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Jupiter, get ready for this JUICE.

JUICE is out here making news. Space systems are critical infrastructure. There's money on the table for satellite broadband. More ISAM in GEO. And more.





JUICE is out here making news. Space systems are critical infrastructure. Euroconsult says there's money on the table for satellite broadband. More ISAM is heading to GEO. AWS ground station features abound. China’s i-Space successful launch. Raphael Roettgen, Founder & Partner at E2MC Ventures and host of the Space Business Podcast, joins us to discuss the venture capital environment for new space startups and new entrants to the space market. And more.

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T-Minus Guest

Our featured guest today is Raphael Roettgen, Founder & Partner at E2MC Ventures and host of the Space Business Podcast, on the venture capital environment for new space startups and SpiderOak's recent Series C investment round.

You can follow Raphael on LinkedIn and Twitter.

Selected Reading

A European Space Probe Sets Its Sights on the Jupiter System | WIRED 

Sener makes a big boom for the JUICE satellite and three other components | SatNews

JUICE’s launch campaign in imagery | Spaceflight Now 

Space Force sustainment plan for Satellite Control Network ‘near completion,’ though hurdles remain | Breaking Defense 

Time to Designate Space Systems as Critical Infrastructure | Cyber Solarium 

Global Counterspace Capabilities Report | Secure World

Euroconsult: A $74 billion untapped opportunity | SatNews

AWS Ground Station now supports Wideband Digital Intermediate Frequency | SatNews 

Investing in Space: Intelsat signs up for Northrop Grumman satellite servicing | CNBC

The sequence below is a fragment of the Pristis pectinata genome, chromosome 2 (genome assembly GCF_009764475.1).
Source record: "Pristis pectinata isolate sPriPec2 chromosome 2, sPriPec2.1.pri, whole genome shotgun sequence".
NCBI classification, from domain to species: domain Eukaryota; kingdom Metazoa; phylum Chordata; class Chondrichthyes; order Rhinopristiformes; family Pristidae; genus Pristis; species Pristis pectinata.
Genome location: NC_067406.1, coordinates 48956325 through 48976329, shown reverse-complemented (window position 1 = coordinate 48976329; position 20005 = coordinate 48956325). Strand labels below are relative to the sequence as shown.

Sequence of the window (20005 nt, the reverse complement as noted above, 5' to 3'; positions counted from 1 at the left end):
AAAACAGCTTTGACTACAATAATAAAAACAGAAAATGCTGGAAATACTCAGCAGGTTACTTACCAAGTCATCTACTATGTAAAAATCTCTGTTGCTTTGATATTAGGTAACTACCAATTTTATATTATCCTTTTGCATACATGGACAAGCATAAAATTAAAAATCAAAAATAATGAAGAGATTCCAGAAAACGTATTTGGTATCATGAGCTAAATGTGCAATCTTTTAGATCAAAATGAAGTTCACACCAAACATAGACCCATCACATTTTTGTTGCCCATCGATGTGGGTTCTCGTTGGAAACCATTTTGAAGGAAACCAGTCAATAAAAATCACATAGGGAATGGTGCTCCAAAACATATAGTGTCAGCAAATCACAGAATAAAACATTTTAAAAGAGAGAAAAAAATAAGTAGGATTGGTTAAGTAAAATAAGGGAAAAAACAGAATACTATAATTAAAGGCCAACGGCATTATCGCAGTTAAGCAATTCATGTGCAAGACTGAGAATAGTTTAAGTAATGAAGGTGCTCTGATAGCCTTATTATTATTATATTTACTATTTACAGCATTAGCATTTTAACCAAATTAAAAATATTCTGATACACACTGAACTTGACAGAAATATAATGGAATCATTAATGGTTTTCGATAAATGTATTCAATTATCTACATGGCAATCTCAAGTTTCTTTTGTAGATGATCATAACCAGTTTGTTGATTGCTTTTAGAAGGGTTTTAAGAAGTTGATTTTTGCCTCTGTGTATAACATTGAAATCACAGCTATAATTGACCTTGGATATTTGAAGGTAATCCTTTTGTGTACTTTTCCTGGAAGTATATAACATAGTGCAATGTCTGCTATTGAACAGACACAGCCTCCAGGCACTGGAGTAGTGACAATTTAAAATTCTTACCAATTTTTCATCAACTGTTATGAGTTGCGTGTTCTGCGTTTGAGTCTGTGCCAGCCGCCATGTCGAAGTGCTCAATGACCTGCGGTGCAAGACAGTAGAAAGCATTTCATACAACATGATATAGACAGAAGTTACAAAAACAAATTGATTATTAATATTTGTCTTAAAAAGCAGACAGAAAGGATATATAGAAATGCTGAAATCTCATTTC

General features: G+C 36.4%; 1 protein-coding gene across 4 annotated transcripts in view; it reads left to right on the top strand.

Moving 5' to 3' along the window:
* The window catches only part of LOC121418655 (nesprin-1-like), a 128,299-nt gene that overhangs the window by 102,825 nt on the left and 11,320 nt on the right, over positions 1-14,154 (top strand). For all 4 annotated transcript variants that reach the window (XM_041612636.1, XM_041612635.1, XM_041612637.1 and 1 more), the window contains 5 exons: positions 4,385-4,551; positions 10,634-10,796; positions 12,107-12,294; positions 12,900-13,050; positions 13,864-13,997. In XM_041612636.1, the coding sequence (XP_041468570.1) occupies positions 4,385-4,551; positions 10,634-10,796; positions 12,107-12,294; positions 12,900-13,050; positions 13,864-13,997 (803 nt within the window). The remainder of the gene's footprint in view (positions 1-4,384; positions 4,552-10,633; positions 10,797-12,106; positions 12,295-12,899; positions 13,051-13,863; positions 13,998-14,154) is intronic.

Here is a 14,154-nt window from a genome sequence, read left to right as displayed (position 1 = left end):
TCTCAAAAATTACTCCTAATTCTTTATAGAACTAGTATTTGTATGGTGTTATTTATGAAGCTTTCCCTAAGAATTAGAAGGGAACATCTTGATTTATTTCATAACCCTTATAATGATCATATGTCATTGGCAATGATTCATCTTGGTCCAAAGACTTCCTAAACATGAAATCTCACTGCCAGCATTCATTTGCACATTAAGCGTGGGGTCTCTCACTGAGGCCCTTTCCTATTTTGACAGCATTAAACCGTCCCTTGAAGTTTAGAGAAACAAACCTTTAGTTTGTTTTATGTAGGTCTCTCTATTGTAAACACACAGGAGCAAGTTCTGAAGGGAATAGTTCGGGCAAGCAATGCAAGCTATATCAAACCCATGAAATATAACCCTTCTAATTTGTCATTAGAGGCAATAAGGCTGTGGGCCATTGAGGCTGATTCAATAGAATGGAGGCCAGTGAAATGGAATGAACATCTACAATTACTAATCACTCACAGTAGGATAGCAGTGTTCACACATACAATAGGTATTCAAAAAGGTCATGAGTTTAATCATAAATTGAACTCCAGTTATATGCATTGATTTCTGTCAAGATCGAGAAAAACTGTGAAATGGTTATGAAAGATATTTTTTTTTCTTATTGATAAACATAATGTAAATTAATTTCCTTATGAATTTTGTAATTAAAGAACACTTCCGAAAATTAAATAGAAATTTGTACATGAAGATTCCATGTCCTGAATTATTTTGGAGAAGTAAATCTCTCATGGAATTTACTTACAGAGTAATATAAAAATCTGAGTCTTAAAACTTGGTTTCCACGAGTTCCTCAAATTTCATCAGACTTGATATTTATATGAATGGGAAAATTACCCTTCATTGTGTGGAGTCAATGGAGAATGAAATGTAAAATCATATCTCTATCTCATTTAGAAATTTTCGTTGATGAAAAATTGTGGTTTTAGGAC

Northrop Grumman Unveils New Facility in Albuquerque | NGC 

Figueroa to Lead Second Independent Review of Mars Sample Return Mission | SpacePolicyOnline.com  

JUICE Recipe Book 

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>> Andrea Accomazzo: We have a mission. We're flying to Jupiter. We're going there fully loaded with questions. Europe is getting there, Jupiter. Get ready for it.

>> Maria Varmazis: From the ESA control center in Germany, that was the voice of Operations Director Andrea Accomazzo, happy to report that an Ariane 5 rocket carrying ESA's Juice spacecraft successfully launched, and now Juice has begun its eight-year journey to the Jovian system. Today is April 14th, 2023. I'm Maria Varmazis, and this is T-Minus. Juice is out here making news. Space systems as critical infrastructure. There's money on the table for satellite broadband. More ISAM is coming to GEO, and I have an interview with Raphael Roettgen, founder and partner at E2MC ventures and host of the Space Business Podcast, and we're talking all about the venture capital environment for new space startups and new entrants to the space market. Keep it here for more.